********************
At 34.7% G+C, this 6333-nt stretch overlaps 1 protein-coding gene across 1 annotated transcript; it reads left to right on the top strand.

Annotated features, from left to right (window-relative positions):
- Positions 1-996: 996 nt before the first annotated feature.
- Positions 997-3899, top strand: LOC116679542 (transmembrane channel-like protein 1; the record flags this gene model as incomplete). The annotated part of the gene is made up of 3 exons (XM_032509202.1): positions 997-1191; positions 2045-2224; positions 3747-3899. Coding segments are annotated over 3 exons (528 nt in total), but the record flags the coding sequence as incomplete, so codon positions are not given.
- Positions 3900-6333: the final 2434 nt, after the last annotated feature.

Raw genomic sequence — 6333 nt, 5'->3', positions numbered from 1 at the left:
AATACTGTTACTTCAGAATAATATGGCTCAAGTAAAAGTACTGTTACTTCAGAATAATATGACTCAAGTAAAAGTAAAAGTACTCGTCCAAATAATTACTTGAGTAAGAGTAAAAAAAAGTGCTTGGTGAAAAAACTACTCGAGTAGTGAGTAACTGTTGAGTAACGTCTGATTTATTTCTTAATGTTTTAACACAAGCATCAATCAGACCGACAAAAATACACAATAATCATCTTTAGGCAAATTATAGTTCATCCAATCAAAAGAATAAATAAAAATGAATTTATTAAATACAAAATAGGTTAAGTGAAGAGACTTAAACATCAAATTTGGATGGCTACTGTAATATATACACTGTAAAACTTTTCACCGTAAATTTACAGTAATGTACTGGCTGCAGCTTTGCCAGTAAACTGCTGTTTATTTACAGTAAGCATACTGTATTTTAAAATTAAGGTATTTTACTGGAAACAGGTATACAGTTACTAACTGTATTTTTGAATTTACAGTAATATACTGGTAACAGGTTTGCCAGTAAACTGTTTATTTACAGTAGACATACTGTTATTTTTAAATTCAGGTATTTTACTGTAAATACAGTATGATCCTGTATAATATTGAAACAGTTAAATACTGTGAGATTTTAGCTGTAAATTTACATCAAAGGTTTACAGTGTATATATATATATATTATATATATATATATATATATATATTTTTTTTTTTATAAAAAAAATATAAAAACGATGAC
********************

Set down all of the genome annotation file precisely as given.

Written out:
At 34.7% G+C, this 6333-nt stretch overlaps 1 protein-coding gene across 1 annotated transcript; it reads left to right on the top strand.

Annotated features, from left to right (window-relative positions):
- Positions 1-996: 996 nt before the first annotated feature.
- Positions 997-3899, top strand: LOC116679542 (transmembrane channel-like protein 1; the record flags this gene model as incomplete). The annotated part of the gene is made up of 3 exons (XM_032509202.1): positions 997-1191; positions 2045-2224; positions 3747-3899. Coding segments are annotated over 3 exons (528 nt in total), but the record flags the coding sequence as incomplete, so codon positions are not given.
- Positions 3900-6333: the final 2434 nt, after the last annotated feature.

Raw genomic sequence — 6333 nt, 5'->3', positions numbered from 1 at the left:
AATACTGTTACTTCAGAATAATATGGCTCAAGTAAAAGTACTGTTACTTCAGAATAATATGACTCAAGTAAAAGTAAAAGTACTCGTCCAAATAATTACTTGAGTAAGAGTAAAAAAAAGTGCTTGGTGAAAAAACTACTCGAGTAGTGAGTAACTGTTGAGTAACGTCTGATTTATTTCTTAATGTTTTAACACAAGCATCAATCAGACCGACAAAAATACACAATAATCATCTTTAGGCAAATTATAGTTCATCCAATCAAAAGAATAAATAAAAATGAATTTATTAAATACAAAATAGGTTAAGTGAAGAGACTTAAACATCAAATTTGGATGGCTACTGTAATATATACACTGTAAAACTTTTCACCGTAAATTTACAGTAATGTACTGGCTGCAGCTTTGCCAGTAAACTGCTGTTTATTTACAGTAAGCATACTGTATTTTAAAATTAAGGTATTTTACTGGAAACAGGTATACAGTTACTAACTGTATTTTTGAATTTACAGTAATATACTGGTAACAGGTTTGCCAGTAAACTGTTTATTTACAGTAGACATACTGTTATTTTTAAATTCAGGTATTTTACTGTAAATACAGTATGATCCTGTATAATATTGAAACAGTTAAATACTGTGAGATTTTAGCTGTAAATTTACATCAAAGGTTTACAGTGTATATATATATATATTATATATATATATATATATATATATTTTTTTTTTTATAAAAAAAATATAAAAACGATGAC